AFTER the latest Federal Open Mark Committee minutes, and Fed chairman Ben Bernanke’s reiteration that easy monetary policy “is needed for the foreseeable future,” we remain in an environment favourable to equities. But despite recent dips in yields, fixed income may again find itself under pressure. If this plays out, a smart investment strategy would be to look at which sectors would do well if bond yields start to rise again.
Henry Dixon, a fund manager at Matterley Asset Management, doesn’t think we’ll see a material economic impact on corporates, the consumer, or governments from rising bond yields. The government is still in a situation where bonds are maturing from before the financial crisis, meaning that bonds with coupons of 5 per cent or 6 per cent now are being reissued with coupons of 2.5 per cent. The same scenario is playing out at a corporate level.
With the consumer in mind, Dixon argues that banks stand to benefit. A decrease in Libor rates is positive, as banks are becoming more willing to lend to each other. This in turn will help the economic recovery. Also, any increase in overnight deposit rates translates through to an uptick in profits. On top of that, more than 80 per cent of Britain’s mortgage market is fixed to the base rate. Dixon thinks that, with Mark Carney in town, there is no chance of a disorderly rate rise.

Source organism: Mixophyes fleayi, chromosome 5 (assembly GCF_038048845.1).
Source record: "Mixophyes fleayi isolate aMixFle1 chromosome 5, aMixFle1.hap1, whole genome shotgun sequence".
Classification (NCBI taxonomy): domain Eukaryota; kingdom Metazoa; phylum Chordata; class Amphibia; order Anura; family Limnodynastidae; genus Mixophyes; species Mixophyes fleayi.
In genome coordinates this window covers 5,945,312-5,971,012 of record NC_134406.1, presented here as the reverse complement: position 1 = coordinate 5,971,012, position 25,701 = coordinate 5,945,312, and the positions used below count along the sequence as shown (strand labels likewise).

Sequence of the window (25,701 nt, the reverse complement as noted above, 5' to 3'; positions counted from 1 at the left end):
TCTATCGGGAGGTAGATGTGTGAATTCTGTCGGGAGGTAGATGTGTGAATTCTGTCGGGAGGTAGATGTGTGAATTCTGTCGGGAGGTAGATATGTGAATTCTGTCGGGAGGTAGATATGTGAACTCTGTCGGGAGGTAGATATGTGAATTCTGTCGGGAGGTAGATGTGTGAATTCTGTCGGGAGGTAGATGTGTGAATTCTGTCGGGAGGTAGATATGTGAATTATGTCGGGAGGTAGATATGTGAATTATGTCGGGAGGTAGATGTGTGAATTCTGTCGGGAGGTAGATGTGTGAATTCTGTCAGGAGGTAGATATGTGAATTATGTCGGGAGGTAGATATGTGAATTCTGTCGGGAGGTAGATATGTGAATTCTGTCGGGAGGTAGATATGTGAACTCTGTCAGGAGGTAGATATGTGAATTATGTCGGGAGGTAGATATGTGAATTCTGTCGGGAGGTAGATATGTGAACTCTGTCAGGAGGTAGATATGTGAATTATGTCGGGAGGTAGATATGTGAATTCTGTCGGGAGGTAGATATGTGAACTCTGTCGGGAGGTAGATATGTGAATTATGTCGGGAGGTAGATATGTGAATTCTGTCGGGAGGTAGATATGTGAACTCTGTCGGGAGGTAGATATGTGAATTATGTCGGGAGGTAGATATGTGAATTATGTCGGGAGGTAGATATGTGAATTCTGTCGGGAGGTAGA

Life insurance is another sector Dixon thinks could benefit from rising bond yields. Because of the rising discount rate, liabilities within a life insurance business fall at a greater rate than any falls in assets. Finally, Dixon points out that the mining sector historically has done well under rising bond yields, as this trend tends to mean an economic recovery is underway. He recommends Rio Tinto as a particular play.
Bernanke gives his semi-annual monetary policy testimonies this week. However, after the latest Fed minutes, we know what we need to know – tapering is still is a way off. In the UK, watch for inflation data today, and Monetary Policy Committee (MPC) minutes tomorrow, as both will be scrutinised ahead of the next rates announcement in August. Most expect inflation to creep up to around 3 per cent, which would help the MPC justify no change to its QE programme or rates.
Louisa Bojesen is anchor of CNBC’s European Closing Bell. Follow Louisa on Twitter @louisabojesen